A remote radio head (RRH), also called a remote radio unit (RRU) in wireless networks, is a remote radio transceiver that connects to an operator radio control panel via electrical or wireless interface. When used to describe aircraft radio cockpit radio systems, the control panel is often called the radio head.
In wireless system technologies such as GSM, CDMA, UMTS, LTE the radio equipment is remote to the BTS/NodeB/eNodeB. The equipment is used to extend the coverage of a BTS/NodeB/eNodeB in challenging environments such as rural areas or tunnels. They are generally connected to the BTS/NodeB/eNodeB via a fiber optic cable using Common Public Radio Interface protocols.
RRHs have become one of the most important subsystems of today's new distributed base stations. The RRH contains the base station's RF circuitry plus analog-to-digital/digital-to-analog converters and up/down converters. RRHs also have operation and management processing capabilities and a standardized optical interface to connect to the rest of the base station. This will be increasingly true as LTE and WiMAX are deployed. Remote radio heads make MIMO operation easier; they increase a base station's efficiency and facilitate easier physical location for gap coverage problems. RRHs will use the latest RF component technology including Gallium nitride (GaN) RF power devices and envelope tracking technology within the RRH RF power amplifier (RFPA).
When we pass a cellular tower, we often see a small structure at the tower’s base. These six-foot tall climate controlled shelters house the base transceiver station (BTS) equipment that enables wireless communication between the mobile user and cellular network. Long runs of coaxial cable connect the BTS on the ground to antennas on the top of the tower. For decades this architecture remained unchanged. However, as cost and efficiency started becoming increasingly important to wireless operators, it was time for an alternative.
An alternative solution is a distributed base station, in which the majority of the base station equipment is no longer located in the shelter, but in an enclosure at the top of the tower near the antennas. This separate but integrated radio frequency (RF) unit is called a remote radio unit or remote radio head. It is compact in size; generally no larger than two feet by one foot by six inches.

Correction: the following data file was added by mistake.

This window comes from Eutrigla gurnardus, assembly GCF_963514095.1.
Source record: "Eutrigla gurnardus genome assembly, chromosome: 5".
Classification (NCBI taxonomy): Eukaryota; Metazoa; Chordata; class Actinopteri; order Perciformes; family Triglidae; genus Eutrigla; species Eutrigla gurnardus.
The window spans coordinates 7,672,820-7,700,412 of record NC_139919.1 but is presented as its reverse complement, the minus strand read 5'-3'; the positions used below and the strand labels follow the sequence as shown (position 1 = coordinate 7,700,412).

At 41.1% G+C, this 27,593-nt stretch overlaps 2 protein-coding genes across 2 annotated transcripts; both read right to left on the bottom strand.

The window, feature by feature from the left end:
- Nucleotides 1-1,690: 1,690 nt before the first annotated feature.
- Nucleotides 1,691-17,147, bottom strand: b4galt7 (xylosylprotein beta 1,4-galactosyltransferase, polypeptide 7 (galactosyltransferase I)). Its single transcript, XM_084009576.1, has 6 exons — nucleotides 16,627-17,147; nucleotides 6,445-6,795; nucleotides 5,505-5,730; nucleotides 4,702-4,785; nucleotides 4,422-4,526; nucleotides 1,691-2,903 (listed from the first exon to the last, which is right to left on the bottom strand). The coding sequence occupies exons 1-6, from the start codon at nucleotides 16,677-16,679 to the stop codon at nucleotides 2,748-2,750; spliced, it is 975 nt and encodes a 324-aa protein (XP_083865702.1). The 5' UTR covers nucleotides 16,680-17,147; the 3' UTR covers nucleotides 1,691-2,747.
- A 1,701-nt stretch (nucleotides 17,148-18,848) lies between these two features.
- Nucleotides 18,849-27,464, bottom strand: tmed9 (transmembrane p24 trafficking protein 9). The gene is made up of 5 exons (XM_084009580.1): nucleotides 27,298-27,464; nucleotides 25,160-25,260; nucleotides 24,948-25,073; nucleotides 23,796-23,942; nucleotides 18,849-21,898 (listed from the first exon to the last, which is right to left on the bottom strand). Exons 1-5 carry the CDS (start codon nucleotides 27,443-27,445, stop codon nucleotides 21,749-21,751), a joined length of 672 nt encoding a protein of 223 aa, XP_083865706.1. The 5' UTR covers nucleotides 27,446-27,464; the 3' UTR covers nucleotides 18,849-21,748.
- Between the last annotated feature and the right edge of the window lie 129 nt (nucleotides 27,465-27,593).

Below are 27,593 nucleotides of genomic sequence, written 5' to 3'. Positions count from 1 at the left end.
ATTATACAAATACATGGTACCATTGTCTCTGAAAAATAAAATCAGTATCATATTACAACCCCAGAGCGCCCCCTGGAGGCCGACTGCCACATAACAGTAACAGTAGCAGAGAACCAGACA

The remote radio head is connected to the main, digital portion of the base station via a fiber optic link. This helps reduce the coaxial feed line losses, increase system efficiency, and provide a high level of flexibility in cell site construction. While remote radio heads offer unique advantages, they also come with complexity due to the sheer number of components that are required to build the unit.
Given that remote radio heads are installed at the top of the tower in very harsh environmental conditions, withstanding the weather is an important challenge. Ensuring optimal performance is also critical, as access to the tower top is harder and more costly if repair or replacement work needs to be done.
RRH protection in fiber to the antenna systems
Fourth-generation (4G) and beyond infrastructure deployments will include the implementation of Fiber to the Antenna (FTTA) architecture. FTTA architecture has enabled lower power requirements, distributed antenna sites, and a reduced base station footprint than conventional tower sites. The use of FTTA will promote the separation of power and signal components from the base station and their relocation to the top of the tower mast in a Remote Radio Head (RRH).
According to the Telcordia industry standard that establishes generic requirements for Fiber to the Antenna (FTTA) protection GR-3177, the RRH shifts the entire high-frequency and power electronic segments from the base station to a location adjacent to the antenna. The RRH will be served by optical fiber and DC power for the optical-to-electronic conversion at the RRH.
RRHs located on cell towers will require Surge Protective Devices (SPDs) to protect the system from lightning strikes and induced power surges. There is also a change in electrical overstress exposure due to the relocation of the equipment from the base station to the top of the mast.